Forward Josh Hall recently made the decision to forego his college eligibility and scholarship with the NC State Wolfpack by entering the 2020 NBA Draft. Hall originally committed to the Wolfpack in November alongside former Moravian Prep teammate, point guard Shakeel Moore. However, in March, Hall committed to the NBA Draft as an early entrant before hiring an agent, which made his decision to bypass college official.
This is the second year in a row in which NC State has lost its top recruit for the following year to the draft. Last year, former five-star recruit Jalen Lecque went undrafted in the 2019 Draft but signed a three-year, $4 million contract with the Phoenix Suns, with more than $2 million of that money guaranteed. Lecque also has a fourth-year team option that could give the athletic guard nearly another $2 million if accepted.
While Lecque and Hall are completely different players, and their decisions are most definitely individual of one another, Lecque alone should prove to the Wolfpack faithful that entering the draft early is never a bad idea.
“It didn’t [affect our decision]; the path that we take is solely what we depend on,” Quincy Hall, Josh’s father, said about Lecque’s choice last year. “There were so many things that came into play with the decision to go pro. This virus, nothing is guaranteed tomorrow even with the NBA or college. With a lot of schools saying kids won’t be back on campus for the football season, I’m just sure this thing is going to linger on longer than people think.”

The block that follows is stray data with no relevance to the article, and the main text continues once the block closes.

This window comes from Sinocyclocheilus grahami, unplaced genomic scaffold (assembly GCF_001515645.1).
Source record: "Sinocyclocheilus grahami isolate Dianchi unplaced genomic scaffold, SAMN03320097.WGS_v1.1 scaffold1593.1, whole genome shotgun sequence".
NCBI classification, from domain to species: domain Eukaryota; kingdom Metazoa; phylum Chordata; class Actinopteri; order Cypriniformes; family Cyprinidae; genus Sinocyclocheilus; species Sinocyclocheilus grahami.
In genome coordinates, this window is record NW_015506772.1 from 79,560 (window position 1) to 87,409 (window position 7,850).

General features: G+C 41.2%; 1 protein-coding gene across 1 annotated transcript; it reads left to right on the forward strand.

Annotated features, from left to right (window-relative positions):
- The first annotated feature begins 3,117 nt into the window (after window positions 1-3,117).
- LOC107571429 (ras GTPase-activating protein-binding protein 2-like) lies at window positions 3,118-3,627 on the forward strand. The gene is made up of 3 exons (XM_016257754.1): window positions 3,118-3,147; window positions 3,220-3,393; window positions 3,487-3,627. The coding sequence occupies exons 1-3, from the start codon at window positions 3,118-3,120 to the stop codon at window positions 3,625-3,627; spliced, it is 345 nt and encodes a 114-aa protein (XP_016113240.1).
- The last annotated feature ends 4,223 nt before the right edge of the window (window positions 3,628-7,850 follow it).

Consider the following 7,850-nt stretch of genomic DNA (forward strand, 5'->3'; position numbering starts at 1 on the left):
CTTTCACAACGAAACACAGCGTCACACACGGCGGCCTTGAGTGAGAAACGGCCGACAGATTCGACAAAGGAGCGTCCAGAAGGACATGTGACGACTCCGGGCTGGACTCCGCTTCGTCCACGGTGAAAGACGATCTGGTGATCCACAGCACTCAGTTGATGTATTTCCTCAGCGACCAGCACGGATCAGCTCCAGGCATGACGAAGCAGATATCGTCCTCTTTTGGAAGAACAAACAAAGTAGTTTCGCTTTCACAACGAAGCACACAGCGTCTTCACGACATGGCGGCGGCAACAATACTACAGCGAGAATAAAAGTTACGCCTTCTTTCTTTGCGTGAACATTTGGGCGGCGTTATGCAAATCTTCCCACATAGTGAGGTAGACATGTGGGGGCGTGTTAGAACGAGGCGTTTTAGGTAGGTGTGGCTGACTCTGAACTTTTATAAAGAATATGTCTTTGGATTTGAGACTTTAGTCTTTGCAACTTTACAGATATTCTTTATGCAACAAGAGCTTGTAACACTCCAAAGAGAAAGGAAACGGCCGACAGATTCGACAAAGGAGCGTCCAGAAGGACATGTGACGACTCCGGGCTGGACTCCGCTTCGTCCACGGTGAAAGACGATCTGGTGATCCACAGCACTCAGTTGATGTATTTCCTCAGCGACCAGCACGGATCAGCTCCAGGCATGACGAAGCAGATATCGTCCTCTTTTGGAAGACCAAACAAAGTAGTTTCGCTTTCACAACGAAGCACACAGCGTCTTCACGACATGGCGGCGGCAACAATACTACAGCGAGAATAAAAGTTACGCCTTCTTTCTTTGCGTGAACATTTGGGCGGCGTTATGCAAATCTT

The reactions from Wolfpack fans were a mixed bag, with most being disappointed but understanding of the decision. There are always people who seem to think they know best for players though, and there is often negative noise surrounding a decision as momentous as this.
“Josh is a big guy; he has thick skin,” Quincy Hall said. “He sees things, reads things all the time on Twitter and stuff. It doesn’t bother him, he knows what he’s chasing and where he wants to be. He understands who he is.”
Even if Hall was to go undrafted, he could still sign on with any NBA team on a guaranteed or summer contract and join a team for training camp. If a player dreams of playing in the NBA one day and sees a clear opportunity to do so, that player should always take that opportunity.
“He’s ready, this is what he wants,” Quincy Hall said. “This is his dream and he’s living his own dream. I’m not persuading him to do anything; it’s just what he wants. When people talk to him, they understand who they’re talking to; he’s a mature gentleman. His body is transforming dramatically, and that’s what we were waiting on. His skillset and basketball IQ and all of those things that come along with the game have been there, but now his body is starting to mature, he’s developing. You can see the difference in definition in his legs, arms and chest. He’s gonna be great for the NBA, and the NBA is gonna be great for him.”